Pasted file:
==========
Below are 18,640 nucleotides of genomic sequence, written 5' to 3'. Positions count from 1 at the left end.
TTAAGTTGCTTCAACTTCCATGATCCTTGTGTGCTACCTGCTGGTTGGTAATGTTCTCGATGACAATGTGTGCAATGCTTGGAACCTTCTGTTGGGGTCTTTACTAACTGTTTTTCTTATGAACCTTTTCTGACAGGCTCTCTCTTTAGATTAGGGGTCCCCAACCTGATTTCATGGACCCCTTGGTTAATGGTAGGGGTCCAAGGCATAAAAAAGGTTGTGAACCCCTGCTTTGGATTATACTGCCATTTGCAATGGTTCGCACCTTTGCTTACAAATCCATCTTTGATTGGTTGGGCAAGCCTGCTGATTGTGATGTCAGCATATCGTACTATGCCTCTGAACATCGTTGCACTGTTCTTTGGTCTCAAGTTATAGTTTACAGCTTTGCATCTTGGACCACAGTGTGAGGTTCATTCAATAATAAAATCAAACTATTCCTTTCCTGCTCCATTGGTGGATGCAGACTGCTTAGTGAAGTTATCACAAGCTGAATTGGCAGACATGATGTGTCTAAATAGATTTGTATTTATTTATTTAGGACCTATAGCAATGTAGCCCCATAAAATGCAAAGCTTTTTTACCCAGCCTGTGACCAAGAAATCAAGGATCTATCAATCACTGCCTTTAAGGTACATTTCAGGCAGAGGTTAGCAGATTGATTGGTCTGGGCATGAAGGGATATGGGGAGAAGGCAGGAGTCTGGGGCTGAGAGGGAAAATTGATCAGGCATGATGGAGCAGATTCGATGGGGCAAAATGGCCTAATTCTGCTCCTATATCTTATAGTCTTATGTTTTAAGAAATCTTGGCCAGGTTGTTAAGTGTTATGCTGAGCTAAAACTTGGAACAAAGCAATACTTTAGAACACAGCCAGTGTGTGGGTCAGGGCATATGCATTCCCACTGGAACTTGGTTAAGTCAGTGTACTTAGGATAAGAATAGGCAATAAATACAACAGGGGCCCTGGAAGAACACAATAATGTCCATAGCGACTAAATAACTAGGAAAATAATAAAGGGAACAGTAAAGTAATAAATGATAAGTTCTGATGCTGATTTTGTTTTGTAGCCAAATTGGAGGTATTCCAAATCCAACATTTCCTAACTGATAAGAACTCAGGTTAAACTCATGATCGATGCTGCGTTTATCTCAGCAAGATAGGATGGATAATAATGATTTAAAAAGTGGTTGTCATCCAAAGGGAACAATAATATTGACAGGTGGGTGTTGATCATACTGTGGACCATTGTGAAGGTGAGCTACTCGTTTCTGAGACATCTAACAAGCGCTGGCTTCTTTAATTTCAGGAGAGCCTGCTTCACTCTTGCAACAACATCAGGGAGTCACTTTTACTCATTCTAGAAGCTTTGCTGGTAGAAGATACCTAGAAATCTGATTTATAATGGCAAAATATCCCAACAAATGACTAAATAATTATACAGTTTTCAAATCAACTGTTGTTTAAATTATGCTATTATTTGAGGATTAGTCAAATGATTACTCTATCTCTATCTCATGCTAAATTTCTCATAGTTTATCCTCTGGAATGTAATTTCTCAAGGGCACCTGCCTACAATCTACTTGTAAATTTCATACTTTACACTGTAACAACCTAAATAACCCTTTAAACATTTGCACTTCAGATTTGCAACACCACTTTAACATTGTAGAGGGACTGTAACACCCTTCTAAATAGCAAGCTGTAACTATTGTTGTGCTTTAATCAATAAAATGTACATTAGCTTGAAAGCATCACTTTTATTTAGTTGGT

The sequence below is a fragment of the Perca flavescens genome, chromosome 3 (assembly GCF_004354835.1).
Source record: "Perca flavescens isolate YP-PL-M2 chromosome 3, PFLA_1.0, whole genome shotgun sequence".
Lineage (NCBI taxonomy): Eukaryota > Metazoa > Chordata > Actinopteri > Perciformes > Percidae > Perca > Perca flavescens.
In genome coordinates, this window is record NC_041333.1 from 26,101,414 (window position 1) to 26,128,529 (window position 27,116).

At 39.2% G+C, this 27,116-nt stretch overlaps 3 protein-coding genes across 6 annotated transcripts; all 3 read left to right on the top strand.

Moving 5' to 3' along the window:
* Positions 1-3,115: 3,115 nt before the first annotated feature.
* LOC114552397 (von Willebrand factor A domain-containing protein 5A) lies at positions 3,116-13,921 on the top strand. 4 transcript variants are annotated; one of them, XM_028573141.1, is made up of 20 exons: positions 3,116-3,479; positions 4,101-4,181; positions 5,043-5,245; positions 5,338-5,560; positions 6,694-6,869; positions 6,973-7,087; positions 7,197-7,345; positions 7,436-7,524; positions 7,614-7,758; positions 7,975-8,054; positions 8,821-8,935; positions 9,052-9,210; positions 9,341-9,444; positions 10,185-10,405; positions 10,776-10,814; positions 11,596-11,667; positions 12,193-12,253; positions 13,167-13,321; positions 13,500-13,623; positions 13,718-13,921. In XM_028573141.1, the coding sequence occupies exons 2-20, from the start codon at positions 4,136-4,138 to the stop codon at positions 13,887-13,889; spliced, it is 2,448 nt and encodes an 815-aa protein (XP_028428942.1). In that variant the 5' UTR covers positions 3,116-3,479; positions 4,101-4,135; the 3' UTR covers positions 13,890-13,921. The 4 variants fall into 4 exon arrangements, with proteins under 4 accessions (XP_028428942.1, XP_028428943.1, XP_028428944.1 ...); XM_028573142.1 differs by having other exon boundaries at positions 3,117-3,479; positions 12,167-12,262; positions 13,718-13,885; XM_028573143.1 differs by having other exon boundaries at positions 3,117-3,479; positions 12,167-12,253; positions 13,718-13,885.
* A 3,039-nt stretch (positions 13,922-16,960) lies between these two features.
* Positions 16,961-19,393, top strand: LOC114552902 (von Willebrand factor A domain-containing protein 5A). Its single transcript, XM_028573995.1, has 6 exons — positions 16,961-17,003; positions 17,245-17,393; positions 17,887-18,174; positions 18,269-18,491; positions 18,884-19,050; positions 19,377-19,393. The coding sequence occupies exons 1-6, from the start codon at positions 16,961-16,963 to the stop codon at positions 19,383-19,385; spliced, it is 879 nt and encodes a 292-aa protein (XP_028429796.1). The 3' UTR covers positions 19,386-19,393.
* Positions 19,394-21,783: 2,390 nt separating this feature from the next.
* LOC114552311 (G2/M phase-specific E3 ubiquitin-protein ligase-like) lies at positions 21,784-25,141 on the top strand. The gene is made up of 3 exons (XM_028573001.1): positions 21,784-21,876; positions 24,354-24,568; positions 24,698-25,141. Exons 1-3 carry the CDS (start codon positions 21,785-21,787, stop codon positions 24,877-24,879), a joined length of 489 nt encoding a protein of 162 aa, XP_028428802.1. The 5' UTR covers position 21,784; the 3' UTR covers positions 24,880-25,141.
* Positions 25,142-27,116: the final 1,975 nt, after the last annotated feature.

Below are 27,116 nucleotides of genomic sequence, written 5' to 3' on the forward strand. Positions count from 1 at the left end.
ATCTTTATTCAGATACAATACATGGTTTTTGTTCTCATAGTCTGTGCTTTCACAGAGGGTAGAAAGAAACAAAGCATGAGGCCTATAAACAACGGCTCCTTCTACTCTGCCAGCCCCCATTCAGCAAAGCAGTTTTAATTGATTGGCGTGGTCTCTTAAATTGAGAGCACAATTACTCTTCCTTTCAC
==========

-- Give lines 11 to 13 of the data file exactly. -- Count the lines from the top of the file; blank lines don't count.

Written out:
* A 3,039-nt stretch (positions 13,922-16,960) lies between these two features.
* Positions 16,961-19,393, top strand: LOC114552902 (von Willebrand factor A domain-containing protein 5A). Its single transcript, XM_028573995.1, has 6 exons — positions 16,961-17,003; positions 17,245-17,393; positions 17,887-18,174; positions 18,269-18,491; positions 18,884-19,050; positions 19,377-19,393. The coding sequence occupies exons 1-6, from the start codon at positions 16,961-16,963 to the stop codon at positions 19,383-19,385; spliced, it is 879 nt and encodes a 292-aa protein (XP_028429796.1). The 3' UTR covers positions 19,386-19,393.
* Positions 19,394-21,783: 2,390 nt separating this feature from the next.